City of Wolverhampton Council’s Cabinet is set to agree to a public consultation on cuts of £13.5 million for 2017-18 as it continues to manage Central Government funding reductions.
The Cabinet is expected to give the go-ahead to launching a consultation on 32 proposals which are a combination of cuts, more efficient ways of working and plans to generate additional income.
The consultation proposals include a council tax increase of 3.99% which incorporates the Government’s charge of 2% to cover the rising cost of adult social care.
If agreed by Cabinet when it meets on Wednesday 19 October, the consultation would run for 12 weeks. Residents will be able to have their say online or at a series of public meetings.
The results of the consultation would then be considered and proposals reviewed before any final decisions are made on the 2017-18 budget in the Spring.
The council has already made cuts of £175 million over the past six years and, based on current calculations, still needs to make £54.6 million of new budget reductions by 2019-20. This is in addition to delivering cuts of £37 million previously agreed.
Councillor Andrew Johnson, the City of Wolverhampton Council’s Cabinet Member for Resources, said that the council was now several years into a planned strategy to manage the challenging financial circumstances caused by “massive” Government budget cuts.
He added: “We’ve been very open about the way we are managing these massive Government cuts to Wolverhampton. We have always balanced the books despite years of Government austerity, but such is the scale of the Government cuts that doing so requires very difficult decisions to be taken.
“As usual, we will consult with the public to get their views about where the money can be saved, but the bottom line is that these very difficult decisions need to be made.
“We would rather not propose to raise council tax by the maximum amount of 3.99%, but we really have no option. People must understand that the 3.99% includes the Government’s 2% charge to pay for adult social care.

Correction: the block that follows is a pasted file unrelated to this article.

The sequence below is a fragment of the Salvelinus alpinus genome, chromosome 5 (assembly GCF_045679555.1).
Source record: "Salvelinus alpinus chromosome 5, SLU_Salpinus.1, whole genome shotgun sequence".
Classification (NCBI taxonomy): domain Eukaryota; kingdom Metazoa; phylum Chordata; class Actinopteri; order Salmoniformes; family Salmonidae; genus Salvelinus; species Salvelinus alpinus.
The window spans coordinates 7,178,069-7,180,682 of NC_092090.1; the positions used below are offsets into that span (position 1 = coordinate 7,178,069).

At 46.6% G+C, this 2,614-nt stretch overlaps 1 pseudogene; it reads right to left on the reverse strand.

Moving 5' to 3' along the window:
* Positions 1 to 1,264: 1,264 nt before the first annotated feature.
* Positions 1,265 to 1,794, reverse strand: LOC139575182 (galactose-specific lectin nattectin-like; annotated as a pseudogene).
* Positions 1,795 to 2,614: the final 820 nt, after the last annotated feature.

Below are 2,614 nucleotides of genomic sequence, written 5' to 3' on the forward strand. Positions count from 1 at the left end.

“This is something the Government assumes all councils will impose on residents to deal with issues caused by their funding reductions and the Prime Minister was on television just last week saying exactly that.
“Not raising council tax would inevitably mean more cuts to services.”
As well as raising council tax, among the proposals the Cabinet are due to agree to consult on include:
- Significant changes to household waste and recycling services that could save up to £2.4 million a year
- Managing the capacity of car parks in district centres by potentially introducing maximum waiting times or charges after several hours stay at some locations to prevent people leaving their vehicles all day in what is intended to be parking for shoppers and other business users.
- A comprehensive review of all environmental service functions including parking services, highway maintenance, pest control, parks activities and bereavement services in order to identify ways to save money. It is not proposed to reduce the frequency of street cleansing or grounds maintenance.
However, the council is not only looking at reducing services to manage the financial challenge. It is seeking more efficient ways of working and the commercialisation of services as other ways to save money and raise income.
For example, it is proposed to continue the commercialisation of WV Active – the council’s leisure brand – which by offering better facilities and simple, great value membership packages has already reduced the taxpayer subsidy required to run it by £1.5 million. It is proposed to reduce the subsidy by a further £500,000.
Other income generation proposals include increased commercialisation of cultural services – building on work already done which saw Wolverhampton Art Gallery host its first ever paid for exhibition earlier this year. Charging a small amount for entry enabled the gallery to host a world class wildlife photography exhibition in partnership with the Natural History Museum.
The council is also able to make savings of £10 million in the light of changed economic circumstances by making changes to financial transactions and base budget reductions which will have little or no minimum impact on the public and do not require consultation.
Councillor Johnson added “Having already made savings of £175 million, based on current information we still need to find £54.6 million of new savings.
“We don’t simply want to manage decline. We continue to invest in our priorities of creating a stronger economy, community and council – the on-going regeneration of the city is testament to that. I believe we are managing as well as we can through what continues to be the most challenging financial times in our history.
“We’ve delivered a balanced budget for two years running without having to use our contingency reserves. A recent review of our financial processes which we asked for from peers at the Local Government Association praised the council for its financial management and innovations.
“There are still more difficult times ahead, but there will be a full public consultation before any decisions are taken on future cuts.”
Details of how people can take part in the budget consultation will be released after next week’s Cabinet meeting.